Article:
Dates - August 8, 2001 - August 18, 2001 (11 days)
Location(s) - Denali, AK

Purpose - Educational
Notes - Spouse Dr. Rachel Nugent

Travel Cost - $1,280.38
Lodging Cost - $777.32
Meal Cost - $187.80
Other Cost -
Total Cost - $2,245.50

Additional family members - Yes


Sponsor(s) - American Psychological Association
Dates - August 25, 2001 - August 26, 2001 (2 days)
Location(s) - Not specified

Purpose - Deliver William Bevan lecture at APA annual convention
Notes - Indicates both dates were at personal expense, other costs are copy services, trans cost includes $53 in cab fare

Travel Cost - $202.50
Lodging Cost - $184.04
Meal Cost - $18.11
Other Cost - $6.50
Total Cost - $411.15

Additional family members - No


Sponsor(s) - Faith and Politics Institute
Dates - March 7, 2003 - March 9, 2003 (3 days)
Location(s) - AL

Purpose - Educational - civil rights pilgrimage to Alabama
Notes - Spouse Rachel Nugent accompanied. Other costs are entry fees. $1000 of cost was paid personally by Baird

Travel Cost - $60.00
Lodging Cost - $168.00
Meal Cost - $250.00
Other Cost - $80.00
Total Cost - $558.00

Additional family members - Yes


Sponsor(s) - Faith and Politics Institute
Dates - September 12, 2003 - September 14, 2003 (3 days)
Location(s) - Potomac, MD

Purpose - Congressional Retreat with Thich Nhat Hanh
Notes - Spouse Rachel Nugent accompanied

Travel Cost - $25.00
Lodging Cost - $268.80
Meal Cost - $268.80
Other Cost -
Total Cost - $562.60

Additional family members - Yes


Sponsor(s) - Public Governance Institute
Dates - February 28, 2003 - March 2, 2003 (3 days)
Location(s) - White Sulphur Springs, WV

Purpose - Congressional Retreat 2003
Notes - Spouse Rachel Nugent accompanied

Travel Cost - $350.00
Lodging Cost - $635.00
Meal Cost - $400.00
Other Cost -
Total Cost - $1,385.00

Additional family members - Yes


Sponsor(s) - Japan Center for International Exchange
Dates - December 13, 2003 - December 20, 2003 (8 days)
Location(s) - Tokyo, Japan - Kyoto, Japan

Purpose - International Exchange with Japanese Political, business, and social leaders
Notes - Spouse - Rachel Nugent

Travel Cost - $13,921.06
Lodging Cost - $2,057.94
Meal Cost - $957.96
Other Cost -
Total Cost - $16,936.96

Additional family members - Yes

American RadioWorks |
A student learns welding at a vocational high school in Massachusetts. (Photo: Emily Hanford)

Ready to Work

Vocational education was once a staple of American schooling, preparing some kids for blue-collar futures while others were put on a path to college. Today the new mantra is "college for all." But not everyone wants to go to college, and more than half of jobs don't require a bachelor's degree. Many experts say it's time to bring back career and technical education. This American RadioWorks documentary explores how vocational education is being reimagined.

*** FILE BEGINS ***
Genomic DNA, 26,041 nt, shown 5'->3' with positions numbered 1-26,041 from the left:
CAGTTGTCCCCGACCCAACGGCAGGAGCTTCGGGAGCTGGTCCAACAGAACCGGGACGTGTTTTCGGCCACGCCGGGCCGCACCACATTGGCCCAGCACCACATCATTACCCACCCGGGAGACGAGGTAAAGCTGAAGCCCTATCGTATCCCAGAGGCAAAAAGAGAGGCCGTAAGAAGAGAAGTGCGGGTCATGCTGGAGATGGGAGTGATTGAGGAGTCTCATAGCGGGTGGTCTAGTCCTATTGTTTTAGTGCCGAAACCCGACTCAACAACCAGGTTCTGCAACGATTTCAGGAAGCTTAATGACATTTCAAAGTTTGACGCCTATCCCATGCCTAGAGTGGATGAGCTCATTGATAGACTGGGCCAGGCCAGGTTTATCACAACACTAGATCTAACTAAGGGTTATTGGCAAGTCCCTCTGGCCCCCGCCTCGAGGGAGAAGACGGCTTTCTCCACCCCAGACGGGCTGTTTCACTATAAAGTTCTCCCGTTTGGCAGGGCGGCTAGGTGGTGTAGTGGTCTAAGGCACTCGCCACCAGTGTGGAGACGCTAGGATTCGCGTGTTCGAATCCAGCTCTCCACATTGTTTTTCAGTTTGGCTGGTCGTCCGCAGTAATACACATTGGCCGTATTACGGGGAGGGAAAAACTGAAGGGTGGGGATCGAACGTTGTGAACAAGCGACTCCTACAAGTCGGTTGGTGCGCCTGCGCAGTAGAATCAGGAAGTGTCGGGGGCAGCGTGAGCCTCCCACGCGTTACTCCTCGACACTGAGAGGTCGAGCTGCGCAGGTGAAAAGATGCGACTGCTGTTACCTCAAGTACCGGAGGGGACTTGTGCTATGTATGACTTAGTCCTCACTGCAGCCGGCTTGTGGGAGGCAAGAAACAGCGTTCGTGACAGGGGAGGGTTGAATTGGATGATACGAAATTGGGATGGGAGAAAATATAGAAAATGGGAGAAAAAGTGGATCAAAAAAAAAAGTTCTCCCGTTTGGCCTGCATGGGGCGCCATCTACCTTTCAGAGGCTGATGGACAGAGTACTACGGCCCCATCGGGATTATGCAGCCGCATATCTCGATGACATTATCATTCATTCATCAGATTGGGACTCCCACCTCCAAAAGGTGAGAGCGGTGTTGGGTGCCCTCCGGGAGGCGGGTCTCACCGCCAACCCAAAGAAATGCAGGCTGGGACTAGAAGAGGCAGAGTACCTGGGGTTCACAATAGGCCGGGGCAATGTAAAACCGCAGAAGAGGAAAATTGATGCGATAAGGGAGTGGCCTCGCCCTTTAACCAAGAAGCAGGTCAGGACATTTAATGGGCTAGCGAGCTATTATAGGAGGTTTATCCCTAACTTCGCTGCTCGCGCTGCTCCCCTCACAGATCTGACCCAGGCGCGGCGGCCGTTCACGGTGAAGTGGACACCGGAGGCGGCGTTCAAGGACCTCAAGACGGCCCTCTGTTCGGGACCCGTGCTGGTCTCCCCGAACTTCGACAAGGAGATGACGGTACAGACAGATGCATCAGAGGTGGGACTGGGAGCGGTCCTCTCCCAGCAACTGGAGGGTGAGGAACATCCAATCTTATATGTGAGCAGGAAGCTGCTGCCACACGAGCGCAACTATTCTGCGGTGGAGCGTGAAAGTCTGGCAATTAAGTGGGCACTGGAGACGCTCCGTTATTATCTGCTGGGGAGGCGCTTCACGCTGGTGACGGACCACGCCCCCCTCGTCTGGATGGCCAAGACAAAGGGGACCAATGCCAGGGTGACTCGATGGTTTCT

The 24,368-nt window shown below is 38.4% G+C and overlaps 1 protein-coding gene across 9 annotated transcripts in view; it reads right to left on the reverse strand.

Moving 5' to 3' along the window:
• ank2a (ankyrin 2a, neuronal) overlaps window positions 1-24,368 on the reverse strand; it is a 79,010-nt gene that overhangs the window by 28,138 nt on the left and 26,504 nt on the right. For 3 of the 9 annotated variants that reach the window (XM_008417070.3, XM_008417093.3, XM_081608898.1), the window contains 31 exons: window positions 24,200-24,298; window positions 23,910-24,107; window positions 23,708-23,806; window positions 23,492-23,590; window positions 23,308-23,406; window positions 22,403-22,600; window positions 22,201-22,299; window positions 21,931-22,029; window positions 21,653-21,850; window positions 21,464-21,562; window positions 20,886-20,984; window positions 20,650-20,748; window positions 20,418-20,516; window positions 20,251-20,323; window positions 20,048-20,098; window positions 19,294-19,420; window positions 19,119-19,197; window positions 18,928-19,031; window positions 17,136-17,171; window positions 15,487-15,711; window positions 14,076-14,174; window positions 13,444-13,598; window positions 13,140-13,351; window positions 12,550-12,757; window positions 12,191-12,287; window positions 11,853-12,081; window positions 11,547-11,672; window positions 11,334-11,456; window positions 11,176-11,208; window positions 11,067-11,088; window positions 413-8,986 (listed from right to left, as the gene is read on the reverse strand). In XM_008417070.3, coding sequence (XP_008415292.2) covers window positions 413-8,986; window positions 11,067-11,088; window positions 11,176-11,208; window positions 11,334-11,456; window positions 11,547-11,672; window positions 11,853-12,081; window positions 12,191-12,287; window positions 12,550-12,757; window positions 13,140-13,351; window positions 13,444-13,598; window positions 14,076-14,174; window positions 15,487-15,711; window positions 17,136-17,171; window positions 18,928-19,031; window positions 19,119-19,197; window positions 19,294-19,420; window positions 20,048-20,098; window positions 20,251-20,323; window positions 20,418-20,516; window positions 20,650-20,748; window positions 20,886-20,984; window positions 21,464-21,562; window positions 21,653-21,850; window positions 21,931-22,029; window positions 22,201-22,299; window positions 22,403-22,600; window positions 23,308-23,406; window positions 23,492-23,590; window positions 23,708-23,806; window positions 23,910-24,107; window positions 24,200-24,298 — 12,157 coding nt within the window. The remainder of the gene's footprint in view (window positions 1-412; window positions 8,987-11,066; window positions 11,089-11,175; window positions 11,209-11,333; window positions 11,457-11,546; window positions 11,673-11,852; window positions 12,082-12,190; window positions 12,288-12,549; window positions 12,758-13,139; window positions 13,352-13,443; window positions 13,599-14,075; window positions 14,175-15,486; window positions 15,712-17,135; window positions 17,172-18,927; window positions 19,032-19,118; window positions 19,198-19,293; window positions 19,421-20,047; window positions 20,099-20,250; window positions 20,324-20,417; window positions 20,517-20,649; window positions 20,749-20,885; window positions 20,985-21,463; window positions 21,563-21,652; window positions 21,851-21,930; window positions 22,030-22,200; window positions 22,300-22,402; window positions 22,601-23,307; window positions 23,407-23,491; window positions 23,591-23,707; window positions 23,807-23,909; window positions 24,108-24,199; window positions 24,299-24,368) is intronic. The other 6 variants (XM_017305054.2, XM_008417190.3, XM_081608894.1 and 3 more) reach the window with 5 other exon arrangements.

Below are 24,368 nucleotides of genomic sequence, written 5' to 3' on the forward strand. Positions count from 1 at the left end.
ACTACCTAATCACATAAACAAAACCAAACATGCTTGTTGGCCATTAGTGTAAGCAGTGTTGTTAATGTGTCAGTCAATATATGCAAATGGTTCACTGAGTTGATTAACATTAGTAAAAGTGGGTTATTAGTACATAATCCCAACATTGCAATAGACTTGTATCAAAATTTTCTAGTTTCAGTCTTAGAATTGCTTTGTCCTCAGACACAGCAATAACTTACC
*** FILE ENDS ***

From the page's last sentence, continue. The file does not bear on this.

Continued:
Recent Posts

  • 09.11.14

    A 21st-century vocational high school

    For years, vocational education was seen as a lesser form of schooling, tracking some kids into programs that ended up limiting their future opportunities. Today, in the nation's best vocational programs, things are different.
  • 09.10.14

    Career academies: A new twist on vocational ed

    Across the country, thousands of high schools are transforming into career academies. The idea is that students will be more engaged if they see how academics are connected to the world of work. And they’ll be more likely to get the postsecondary schooling they need to support themselves in today’s economy.
  • 09.09.14

    The troubled history of vocational education

    Vocational education was once used to track low-income students off to work while wealthier kids went to college. But advocates for today's career and technical education say things have changed, and graduates of vocational programs may have the advantage over graduates of traditional high schools.
  • 09.04.14

    Four-year institutions brace for population shifts

    Colleges and universities are accepting many more students of color, many more students from working class and poor families, and many more people who are sometimes referred to as "nontraditional" students.